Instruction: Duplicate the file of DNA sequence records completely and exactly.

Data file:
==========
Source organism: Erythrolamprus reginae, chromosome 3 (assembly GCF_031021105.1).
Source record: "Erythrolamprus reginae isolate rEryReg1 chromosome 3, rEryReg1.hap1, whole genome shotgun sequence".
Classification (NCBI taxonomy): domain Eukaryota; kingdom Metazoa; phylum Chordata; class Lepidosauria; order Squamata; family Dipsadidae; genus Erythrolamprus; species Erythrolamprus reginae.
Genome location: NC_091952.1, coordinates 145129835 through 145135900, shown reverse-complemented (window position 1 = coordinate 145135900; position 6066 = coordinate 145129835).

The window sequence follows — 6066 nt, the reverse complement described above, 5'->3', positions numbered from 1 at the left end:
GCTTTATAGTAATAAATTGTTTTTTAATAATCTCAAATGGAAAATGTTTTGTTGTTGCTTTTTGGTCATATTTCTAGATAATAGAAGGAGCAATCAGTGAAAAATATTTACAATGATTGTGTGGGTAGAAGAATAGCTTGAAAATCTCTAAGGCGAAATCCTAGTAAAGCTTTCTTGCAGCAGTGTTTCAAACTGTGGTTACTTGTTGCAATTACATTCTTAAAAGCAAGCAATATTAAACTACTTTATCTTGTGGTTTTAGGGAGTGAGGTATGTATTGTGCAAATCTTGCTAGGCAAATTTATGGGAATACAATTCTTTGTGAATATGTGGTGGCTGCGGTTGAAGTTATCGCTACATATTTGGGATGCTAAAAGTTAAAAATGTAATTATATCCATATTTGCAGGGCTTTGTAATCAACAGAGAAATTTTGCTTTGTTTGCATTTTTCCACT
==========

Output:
Source organism: Erythrolamprus reginae, chromosome 3 (assembly GCF_031021105.1).
Source record: "Erythrolamprus reginae isolate rEryReg1 chromosome 3, rEryReg1.hap1, whole genome shotgun sequence".
Classification (NCBI taxonomy): domain Eukaryota; kingdom Metazoa; phylum Chordata; class Lepidosauria; order Squamata; family Dipsadidae; genus Erythrolamprus; species Erythrolamprus reginae.
Genome location: NC_091952.1, coordinates 145129835 through 145135900, shown reverse-complemented (window position 1 = coordinate 145135900; position 6066 = coordinate 145129835).

The window sequence follows — 6066 nt, the reverse complement described above, 5'->3', positions numbered from 1 at the left end:
GCTTTATAGTAATAAATTGTTTTTTAATAATCTCAAATGGAAAATGTTTTGTTGTTGCTTTTTGGTCATATTTCTAGATAATAGAAGGAGCAATCAGTGAAAAATATTTACAATGATTGTGTGGGTAGAAGAATAGCTTGAAAATCTCTAAGGCGAAATCCTAGTAAAGCTTTCTTGCAGCAGTGTTTCAAACTGTGGTTACTTGTTGCAATTACATTCTTAAAAGCAAGCAATATTAAACTACTTTATCTTGTGGTTTTAGGGAGTGAGGTATGTATTGTGCAAATCTTGCTAGGCAAATTTATGGGAATACAATTCTTTGTGAATATGTGGTGGCTGCGGTTGAAGTTATCGCTACATATTTGGGATGCTAAAAGTTAAAAATGTAATTATATCCATATTTGCAGGGCTTTGTAATCAACAGAGAAATTTTGCTTTGTTTGCATTTTTCCACT